Beach and dunes on Amelia Island

Amelia Island is home to a stunning shoreline. (Photo: Getty Images)

Weekend Getaways

Explore Idyllic Amelia Island, Florida on a Weekend Escape

Nestled in northeastern Florida and connected to the mainland by a bridge, Amelia Island is easy to get to — it’s just a 40-minute drive from Jacksonville. The tiny barrier island is easy on the eyes, too, blessed with 13 miles of wide-open beaches, along with acres of protected natural areas where you can kayak, horseback ride, hike and cycle. And at the heart of Amelia is Fernandina Beach, a storied seaport village where you’ll find shops, restaurants and museums.

As always, check for travel restrictions and closures before planning your trip.

Friday: Explore Fernandina Beach

Shots of espresso being made
Start your morning with an espresso. (Photo: Getty Images)

Start the day with breakfast at Amelia Island Coffee in Fernandina Beach, the island’s historic — and oft photographed — seaport village (old-fashioned Centre Street is Instagram famous unto itself). At the café, enjoy a cappuccino or chai latte alongside a flaky pastry or a hearty breakfast bowl filled with eggs, biscuits and sausage gravy.

Stroll the 52-block National Historic District on foot. Stop by the Nassau County Courthouse, the oldest county courthouse in continuous use and one of the best-preserved examples of the town’s Classical Revival architecture.

Visit the Amelia Island Museum of History, where you’ll learn how Amelia earned its nickname, “Isle of Eight Flags.” It was home to the Timucua Indigenous people, before it was claimed by the Spanish, French, British and others.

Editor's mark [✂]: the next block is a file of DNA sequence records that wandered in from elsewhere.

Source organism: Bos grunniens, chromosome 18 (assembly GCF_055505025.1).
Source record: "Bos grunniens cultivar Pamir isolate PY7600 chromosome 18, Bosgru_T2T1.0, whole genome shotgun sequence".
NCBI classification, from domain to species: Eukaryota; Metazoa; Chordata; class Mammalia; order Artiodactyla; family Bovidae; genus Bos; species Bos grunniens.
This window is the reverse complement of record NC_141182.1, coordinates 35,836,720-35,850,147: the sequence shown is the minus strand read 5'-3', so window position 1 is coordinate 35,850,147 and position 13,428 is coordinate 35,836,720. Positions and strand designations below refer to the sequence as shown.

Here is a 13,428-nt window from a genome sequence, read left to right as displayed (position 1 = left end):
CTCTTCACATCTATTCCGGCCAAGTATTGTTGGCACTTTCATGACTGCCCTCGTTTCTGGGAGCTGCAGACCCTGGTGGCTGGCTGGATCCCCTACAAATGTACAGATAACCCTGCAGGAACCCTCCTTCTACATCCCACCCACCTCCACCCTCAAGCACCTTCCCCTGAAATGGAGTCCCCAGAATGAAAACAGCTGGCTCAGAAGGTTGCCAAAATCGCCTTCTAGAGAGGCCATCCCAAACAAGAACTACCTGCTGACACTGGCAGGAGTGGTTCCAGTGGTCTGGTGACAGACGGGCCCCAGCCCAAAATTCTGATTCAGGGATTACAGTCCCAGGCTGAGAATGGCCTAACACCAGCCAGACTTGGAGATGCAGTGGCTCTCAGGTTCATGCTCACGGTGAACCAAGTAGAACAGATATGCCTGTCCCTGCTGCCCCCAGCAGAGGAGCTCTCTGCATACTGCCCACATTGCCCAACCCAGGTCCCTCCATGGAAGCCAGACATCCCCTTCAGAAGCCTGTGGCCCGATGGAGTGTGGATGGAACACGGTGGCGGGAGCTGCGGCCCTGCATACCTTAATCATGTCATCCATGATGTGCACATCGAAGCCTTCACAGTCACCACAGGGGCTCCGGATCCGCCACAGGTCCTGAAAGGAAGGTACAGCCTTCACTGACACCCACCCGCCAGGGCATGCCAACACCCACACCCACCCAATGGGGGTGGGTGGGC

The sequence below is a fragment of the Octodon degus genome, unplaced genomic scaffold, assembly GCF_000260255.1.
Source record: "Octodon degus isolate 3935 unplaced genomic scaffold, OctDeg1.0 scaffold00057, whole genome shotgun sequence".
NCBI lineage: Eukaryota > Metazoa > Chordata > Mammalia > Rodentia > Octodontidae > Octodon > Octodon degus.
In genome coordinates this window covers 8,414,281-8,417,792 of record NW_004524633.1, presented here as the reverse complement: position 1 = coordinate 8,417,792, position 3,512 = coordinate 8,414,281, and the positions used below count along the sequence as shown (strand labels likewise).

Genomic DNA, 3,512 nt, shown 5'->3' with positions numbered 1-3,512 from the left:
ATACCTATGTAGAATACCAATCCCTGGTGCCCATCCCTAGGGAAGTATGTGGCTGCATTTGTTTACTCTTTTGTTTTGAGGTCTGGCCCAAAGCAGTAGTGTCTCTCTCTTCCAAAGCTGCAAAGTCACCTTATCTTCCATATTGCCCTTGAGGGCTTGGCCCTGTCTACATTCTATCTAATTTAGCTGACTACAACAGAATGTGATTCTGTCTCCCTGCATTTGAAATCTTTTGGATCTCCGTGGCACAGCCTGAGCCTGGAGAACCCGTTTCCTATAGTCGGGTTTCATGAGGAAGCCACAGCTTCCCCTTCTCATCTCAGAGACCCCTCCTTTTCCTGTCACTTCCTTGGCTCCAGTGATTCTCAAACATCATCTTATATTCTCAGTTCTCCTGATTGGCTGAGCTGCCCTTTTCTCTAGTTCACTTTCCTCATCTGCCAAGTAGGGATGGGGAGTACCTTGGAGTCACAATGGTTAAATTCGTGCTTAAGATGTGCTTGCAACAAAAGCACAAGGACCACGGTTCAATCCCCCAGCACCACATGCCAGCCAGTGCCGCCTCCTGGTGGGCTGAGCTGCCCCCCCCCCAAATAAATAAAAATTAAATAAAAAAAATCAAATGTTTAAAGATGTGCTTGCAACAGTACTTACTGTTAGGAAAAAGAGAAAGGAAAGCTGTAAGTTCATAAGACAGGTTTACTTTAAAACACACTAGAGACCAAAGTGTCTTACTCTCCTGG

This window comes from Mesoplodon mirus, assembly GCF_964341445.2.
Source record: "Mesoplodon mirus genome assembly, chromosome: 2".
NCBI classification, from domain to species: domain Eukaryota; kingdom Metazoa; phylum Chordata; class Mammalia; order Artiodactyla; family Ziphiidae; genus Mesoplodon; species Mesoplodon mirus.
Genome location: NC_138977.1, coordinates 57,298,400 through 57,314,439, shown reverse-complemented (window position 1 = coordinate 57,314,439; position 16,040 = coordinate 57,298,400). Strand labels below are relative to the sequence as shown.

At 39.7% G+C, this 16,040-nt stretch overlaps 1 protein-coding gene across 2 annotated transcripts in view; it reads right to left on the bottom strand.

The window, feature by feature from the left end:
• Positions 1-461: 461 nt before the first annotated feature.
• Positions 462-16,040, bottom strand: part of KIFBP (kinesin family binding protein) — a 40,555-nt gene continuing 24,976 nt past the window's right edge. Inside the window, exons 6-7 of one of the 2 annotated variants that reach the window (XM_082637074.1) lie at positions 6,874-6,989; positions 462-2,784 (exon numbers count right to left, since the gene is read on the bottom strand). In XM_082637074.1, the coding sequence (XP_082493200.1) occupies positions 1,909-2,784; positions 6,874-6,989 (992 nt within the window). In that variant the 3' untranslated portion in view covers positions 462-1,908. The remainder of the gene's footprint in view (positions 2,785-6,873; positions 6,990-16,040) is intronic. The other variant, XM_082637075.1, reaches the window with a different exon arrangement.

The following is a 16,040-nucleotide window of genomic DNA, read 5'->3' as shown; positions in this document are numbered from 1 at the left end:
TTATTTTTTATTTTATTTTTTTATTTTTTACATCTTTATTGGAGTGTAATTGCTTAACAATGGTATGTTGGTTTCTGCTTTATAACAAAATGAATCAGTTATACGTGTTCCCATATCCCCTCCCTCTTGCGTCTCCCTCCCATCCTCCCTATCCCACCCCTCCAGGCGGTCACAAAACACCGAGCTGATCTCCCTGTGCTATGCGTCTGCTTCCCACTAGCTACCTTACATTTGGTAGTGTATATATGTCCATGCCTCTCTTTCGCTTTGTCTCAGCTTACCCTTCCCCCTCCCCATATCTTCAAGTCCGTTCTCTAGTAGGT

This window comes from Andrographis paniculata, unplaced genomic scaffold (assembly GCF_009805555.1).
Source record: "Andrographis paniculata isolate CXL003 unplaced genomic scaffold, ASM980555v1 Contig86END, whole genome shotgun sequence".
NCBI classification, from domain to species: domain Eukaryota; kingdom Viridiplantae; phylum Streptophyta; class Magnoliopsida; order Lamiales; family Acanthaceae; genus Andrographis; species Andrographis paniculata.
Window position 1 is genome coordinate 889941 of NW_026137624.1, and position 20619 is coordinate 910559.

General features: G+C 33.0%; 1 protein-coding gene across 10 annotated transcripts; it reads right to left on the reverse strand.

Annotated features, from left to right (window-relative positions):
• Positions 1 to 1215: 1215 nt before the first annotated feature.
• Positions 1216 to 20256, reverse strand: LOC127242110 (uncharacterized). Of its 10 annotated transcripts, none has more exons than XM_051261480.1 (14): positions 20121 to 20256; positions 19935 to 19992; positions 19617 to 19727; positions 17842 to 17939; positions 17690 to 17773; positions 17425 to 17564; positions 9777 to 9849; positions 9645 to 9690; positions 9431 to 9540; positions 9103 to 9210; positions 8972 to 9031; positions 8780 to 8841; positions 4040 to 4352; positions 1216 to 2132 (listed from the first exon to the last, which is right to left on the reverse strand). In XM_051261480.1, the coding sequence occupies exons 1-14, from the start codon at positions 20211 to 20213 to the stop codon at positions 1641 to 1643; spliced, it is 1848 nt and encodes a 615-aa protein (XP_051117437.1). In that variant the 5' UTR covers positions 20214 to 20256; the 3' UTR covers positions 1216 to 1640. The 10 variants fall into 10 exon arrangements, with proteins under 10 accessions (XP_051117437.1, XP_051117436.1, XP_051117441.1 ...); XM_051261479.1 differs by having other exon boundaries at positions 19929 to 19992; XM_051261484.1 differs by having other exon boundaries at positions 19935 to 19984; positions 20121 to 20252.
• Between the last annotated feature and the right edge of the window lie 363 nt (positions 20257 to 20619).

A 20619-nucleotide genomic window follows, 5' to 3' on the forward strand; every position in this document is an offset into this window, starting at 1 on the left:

Long story short: It’s now the only place in the U.S. to have been under the dominion of eight different flags. Browse exhibits that trace the island’s 4,000 years of history, from bootleggers and shrimpers to pirates and millionaires.

The museum also offers themed and guided walking tours — of the Silk Stocking District, for instance. Or pick up a map and discover Fernandina’s finest on your own.

But first, lunch at the laid-back (and nearby) 4th Street Deli, where the Reuben sandwich and portobello salad draw raves.

The afternoon is for continued wandering, stopping into shops and galleries. And along the way, if a fanciful Victorian bordering Fernanda Plaza Historic State Park looks familiar, you might be a Pippi Longstocking fan — the pretty clapboard home starred as Villa Villekulla in the 1987 movie about the pigtailed girl pirate.

You’ll also want to stop for an afternoon brew at the Palace Saloon, established in 1903 and one of the area’s oldest bars. Even if you’re not a drinker, the venue is worth a glimpse inside, where centuries-old architectural details remain. Find embossed tin ceilings and a 40-foot bar lit by gas lamps.

At the end of the day, attend one of the museum’s evening ghost tours. Walk a section of the historic district with a professional guide as they divulge the island’s spooky history.

When it’s time for dinner, book a table at Burlingame in the Fernandina Beach district.